Can BlackBerry survive the perfect storm of iPhone, Android, and now iPad?

Users are abandoning BlackBerry in droves -- but some hope remains that RIM won't sink

1 2 3 Page 3
Page 3 of 3

An encouraging pair of developments at RIM are its forthcoming PlayBook tablet and its acquisition last week of UI design firm The Astonishing Tribe (TAT). What's significant is that RIM is turning to outsiders to save itself. The PlayBook is not a BlackBerry, but a new device with its own operating system, from QNX. TAT is known for its contributions to the Android UI (which I would classify as having a so-so UI, like Windows).

I'm not expecting anything of Apple-level quality from either acquisition, but judging by the PlayBook, it appears that RIM's management is not only looking for outside ideas to fix its hidebound culture but actually plans to use those suggestions. For RIM, the PlayBook is a major risk, as it is a new operating system. Yes, RIM plans to make the PlayBook compatible with the BlackBerry's world-class security capabilities and be manageable via BES, but it nonetheless is a break from RIM's hoary BlackBerry tradition.

The risk I see in the PlayBook is that it doesn't have native 3G capabilities -- you must tether it to a BlackBerry when not in range of a Wi-Fi network. Tethering a new product to an old product that is plummeting in popularity is a surfire way to hurt the new product and a sign of desperation (on the BlackBerry team) imposing bad product decisions (on the PlayBook team). Sure, some of RIM's corporate customers want the PlayBook to work only on their (wireless) networks, to prevent data leakage. So do what Apple did: Have some 3G models and some 3G-less models. That's not so hard.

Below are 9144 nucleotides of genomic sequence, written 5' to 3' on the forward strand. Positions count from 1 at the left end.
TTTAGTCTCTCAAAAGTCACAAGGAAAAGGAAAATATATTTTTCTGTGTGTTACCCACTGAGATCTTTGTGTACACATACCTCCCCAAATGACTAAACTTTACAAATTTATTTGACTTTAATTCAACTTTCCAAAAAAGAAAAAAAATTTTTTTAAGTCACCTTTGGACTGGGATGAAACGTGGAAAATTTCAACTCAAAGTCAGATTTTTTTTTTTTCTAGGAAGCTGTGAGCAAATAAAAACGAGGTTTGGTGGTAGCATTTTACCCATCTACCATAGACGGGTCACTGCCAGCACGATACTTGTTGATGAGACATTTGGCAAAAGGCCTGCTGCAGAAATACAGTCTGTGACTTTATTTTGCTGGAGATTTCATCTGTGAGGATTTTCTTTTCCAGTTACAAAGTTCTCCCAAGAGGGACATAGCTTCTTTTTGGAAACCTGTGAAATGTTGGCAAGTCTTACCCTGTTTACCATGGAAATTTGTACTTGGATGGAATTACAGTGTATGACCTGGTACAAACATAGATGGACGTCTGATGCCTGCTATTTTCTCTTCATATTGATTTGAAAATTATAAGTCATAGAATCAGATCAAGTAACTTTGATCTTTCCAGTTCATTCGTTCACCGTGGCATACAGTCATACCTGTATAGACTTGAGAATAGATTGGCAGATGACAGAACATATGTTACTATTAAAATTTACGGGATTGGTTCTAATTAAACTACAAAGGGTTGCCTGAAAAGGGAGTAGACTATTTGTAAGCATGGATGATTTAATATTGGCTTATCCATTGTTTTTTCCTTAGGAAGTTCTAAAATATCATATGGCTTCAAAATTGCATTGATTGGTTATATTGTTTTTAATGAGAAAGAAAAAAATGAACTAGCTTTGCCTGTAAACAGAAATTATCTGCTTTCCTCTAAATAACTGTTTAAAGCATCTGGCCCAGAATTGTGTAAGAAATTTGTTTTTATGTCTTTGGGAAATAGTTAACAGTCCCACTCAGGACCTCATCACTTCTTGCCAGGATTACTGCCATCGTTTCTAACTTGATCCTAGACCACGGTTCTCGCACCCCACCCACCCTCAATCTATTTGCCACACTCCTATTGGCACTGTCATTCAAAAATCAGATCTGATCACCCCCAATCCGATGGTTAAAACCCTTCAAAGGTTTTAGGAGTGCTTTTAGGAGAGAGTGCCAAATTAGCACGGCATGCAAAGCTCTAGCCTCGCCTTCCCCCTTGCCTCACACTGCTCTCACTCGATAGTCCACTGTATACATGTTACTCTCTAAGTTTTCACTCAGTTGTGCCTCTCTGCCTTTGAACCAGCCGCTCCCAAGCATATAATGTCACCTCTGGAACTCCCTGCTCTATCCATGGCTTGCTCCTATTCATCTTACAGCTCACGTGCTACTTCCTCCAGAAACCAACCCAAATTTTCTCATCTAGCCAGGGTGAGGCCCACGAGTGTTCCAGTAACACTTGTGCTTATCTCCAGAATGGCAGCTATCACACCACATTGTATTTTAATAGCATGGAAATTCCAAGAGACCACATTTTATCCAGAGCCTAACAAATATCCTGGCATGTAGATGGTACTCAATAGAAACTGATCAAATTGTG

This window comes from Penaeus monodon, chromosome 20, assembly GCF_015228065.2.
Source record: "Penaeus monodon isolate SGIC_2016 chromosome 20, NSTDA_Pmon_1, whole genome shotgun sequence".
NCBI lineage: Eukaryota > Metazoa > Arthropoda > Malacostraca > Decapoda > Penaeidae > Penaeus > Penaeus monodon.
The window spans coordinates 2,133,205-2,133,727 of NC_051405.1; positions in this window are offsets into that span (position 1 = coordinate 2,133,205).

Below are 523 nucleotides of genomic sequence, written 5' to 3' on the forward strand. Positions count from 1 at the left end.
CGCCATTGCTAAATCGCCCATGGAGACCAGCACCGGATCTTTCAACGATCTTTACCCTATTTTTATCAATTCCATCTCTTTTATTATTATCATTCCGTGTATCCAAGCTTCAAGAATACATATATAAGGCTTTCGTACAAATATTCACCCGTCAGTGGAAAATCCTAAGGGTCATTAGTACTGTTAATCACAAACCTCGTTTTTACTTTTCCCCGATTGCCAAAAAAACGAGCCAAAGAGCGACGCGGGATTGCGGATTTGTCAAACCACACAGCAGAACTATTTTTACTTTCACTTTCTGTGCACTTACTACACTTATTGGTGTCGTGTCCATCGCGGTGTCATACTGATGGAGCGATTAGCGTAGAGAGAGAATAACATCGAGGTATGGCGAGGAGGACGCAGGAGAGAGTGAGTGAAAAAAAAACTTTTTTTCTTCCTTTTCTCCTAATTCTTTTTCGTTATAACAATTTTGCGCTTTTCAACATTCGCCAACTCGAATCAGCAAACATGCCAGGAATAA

Clearly, even where RIM has advantages, there are questions as to whether they are strong enough and whether RIM can execute on them. The company's history since 2007 doesn't inspire confidence, but unlike Nokia and Microsoft, RIM shows several tangible signs of an internal change that could slow or stop its freefall and make it a compelling second-tier provider after Apple and Google. It may be hard to go from first tier to second tier, but better that than to sink beneath the waves.

This article, "Can BlackBerry survive the perfect storm of iPhone, Android, and now iPad?," was originally published at InfoWorld.com. Read more of Gruman et al.'s Mobile Edge blog and follow the latest developments in mobile technology at InfoWorld.com.

Copyright © 2010 IDG Communications, Inc.

1 2 3 Page 3
Page 3 of 3
How to choose a low-code development platform